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The Serec Process

The Serec Corporation process is designed around the philosophy of pollution abatement rather than "end of pipe" pollution control. The later philosophy results in cross media pollution by either creating a water or solid waste problem. We at Serec feel it is time to treat air pollution in the same manner in which we treat water pollution problems. If you were going to carry out a process in a tank filled with water, and the water was not part of the process, would you purposely contaminate the water or would you empty the water first then perform the tasks?

Air does not help the degreasing process. In fact, leaving air in the vessel during degreasing leads to many problems. As a first step in theSerec process, therefore, air is removed from the vessel to a level of less than 1 torr. Only then is solvent introduced into the cleaning chamber. Solvent can be introduced as a liquid, vapor and/or spray at the option of the customer. Vapor and spray, because both are clean forms of solvent, are recommended by Serec.

After parts are cleaned, liquid solvent not trapped on parts is drained from the degreaser into a bottom sump tank which also operates in an air free environment. This solvent can later be distilled directly from the tank or,more generally, is continuously drawn off to a secondary distill tank which continuously distills clean solvent for recycle or spray. The sump tank also is used to provide vapors or soak if desired for the degreasing process, thus, Serec refers to this vessel as the vapor supply tank.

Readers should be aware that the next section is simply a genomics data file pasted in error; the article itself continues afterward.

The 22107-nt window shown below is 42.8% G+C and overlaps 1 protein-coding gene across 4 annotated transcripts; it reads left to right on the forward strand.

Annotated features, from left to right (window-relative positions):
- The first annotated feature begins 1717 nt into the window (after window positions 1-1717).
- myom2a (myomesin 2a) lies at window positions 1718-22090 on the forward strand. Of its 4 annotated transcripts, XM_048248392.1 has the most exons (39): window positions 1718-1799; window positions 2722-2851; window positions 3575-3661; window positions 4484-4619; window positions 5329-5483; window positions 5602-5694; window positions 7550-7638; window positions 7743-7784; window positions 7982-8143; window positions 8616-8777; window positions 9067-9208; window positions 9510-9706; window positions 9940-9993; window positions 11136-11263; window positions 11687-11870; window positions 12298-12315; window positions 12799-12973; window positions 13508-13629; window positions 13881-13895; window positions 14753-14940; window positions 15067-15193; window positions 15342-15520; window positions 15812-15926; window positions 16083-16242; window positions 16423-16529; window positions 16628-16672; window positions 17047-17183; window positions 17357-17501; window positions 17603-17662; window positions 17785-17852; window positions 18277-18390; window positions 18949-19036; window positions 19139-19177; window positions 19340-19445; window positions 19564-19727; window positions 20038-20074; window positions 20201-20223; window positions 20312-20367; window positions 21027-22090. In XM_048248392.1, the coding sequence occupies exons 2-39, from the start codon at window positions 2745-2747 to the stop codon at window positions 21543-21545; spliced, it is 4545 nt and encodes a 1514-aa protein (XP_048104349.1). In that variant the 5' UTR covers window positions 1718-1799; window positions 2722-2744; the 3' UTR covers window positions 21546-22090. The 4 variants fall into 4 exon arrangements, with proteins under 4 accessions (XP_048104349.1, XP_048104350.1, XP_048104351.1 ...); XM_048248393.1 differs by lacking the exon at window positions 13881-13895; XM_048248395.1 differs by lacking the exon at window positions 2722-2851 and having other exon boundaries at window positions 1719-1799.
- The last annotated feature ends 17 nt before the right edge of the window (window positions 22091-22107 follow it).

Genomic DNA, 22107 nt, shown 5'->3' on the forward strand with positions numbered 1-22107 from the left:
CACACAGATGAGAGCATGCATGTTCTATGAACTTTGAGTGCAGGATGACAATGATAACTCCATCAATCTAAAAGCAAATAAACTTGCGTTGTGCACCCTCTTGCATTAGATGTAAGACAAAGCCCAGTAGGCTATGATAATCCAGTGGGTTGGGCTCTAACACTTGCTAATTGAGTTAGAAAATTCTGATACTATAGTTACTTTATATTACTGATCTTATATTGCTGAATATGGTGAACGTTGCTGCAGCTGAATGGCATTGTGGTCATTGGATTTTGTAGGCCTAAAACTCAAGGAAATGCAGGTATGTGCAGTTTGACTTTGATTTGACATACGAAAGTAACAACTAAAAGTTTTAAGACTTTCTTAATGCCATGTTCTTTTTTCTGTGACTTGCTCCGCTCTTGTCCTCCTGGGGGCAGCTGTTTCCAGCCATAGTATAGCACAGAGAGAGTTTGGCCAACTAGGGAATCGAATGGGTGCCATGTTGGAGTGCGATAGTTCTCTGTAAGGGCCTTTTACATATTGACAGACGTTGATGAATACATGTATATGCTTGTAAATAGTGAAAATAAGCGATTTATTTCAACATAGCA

After draining, the degreaser is isolated from the vapor supply tank and the degreaser is again pumped down through our uniquely designed vapor recovery vacuum system. Depending on your solvent and cooling capability, the vapor passes through a series of compression steps to attain a level of 1 torr or less within the degreasing chamber. Typically four vacuum stages are used.

The Serec system typically recovers 99.9% of vapor and liquid solvent from the chamber during the process. The last 0.1% becomes very expensive to recover and, therefore, it is purged from the vessel with air and may be recovered in carbon.

The actual recovery step involves more than simple condensing in a heat exchanger. Vacuum pumps actually compress the vapors initially and for a pure vapor, this results in condensation. The vapors are then condensed further in a heat exchanger. In the absence of air, the heat transfer when condensing a pure vapor is very rapid.

The third step is to mix the vapors-liquid mixture leaving the condenser with chilled recirculated liquid solvent. At the later stages of recovery, any liquid solvent remaining in the cleaning chamber is vaporized at the high vacuums attained and proceeds through the above recovery process.

The residual 1 torr pressure of solvent vapor remaining in the vessel is eventually sent to carbon since it is too expensive to recover. The purging step introduces air to the chamber and the air-solvent vapor mixture is pumped down to less than 1 torr. The purged air may be filtered through a replaceable carbon bed. The beds provided last for 6 months to a year.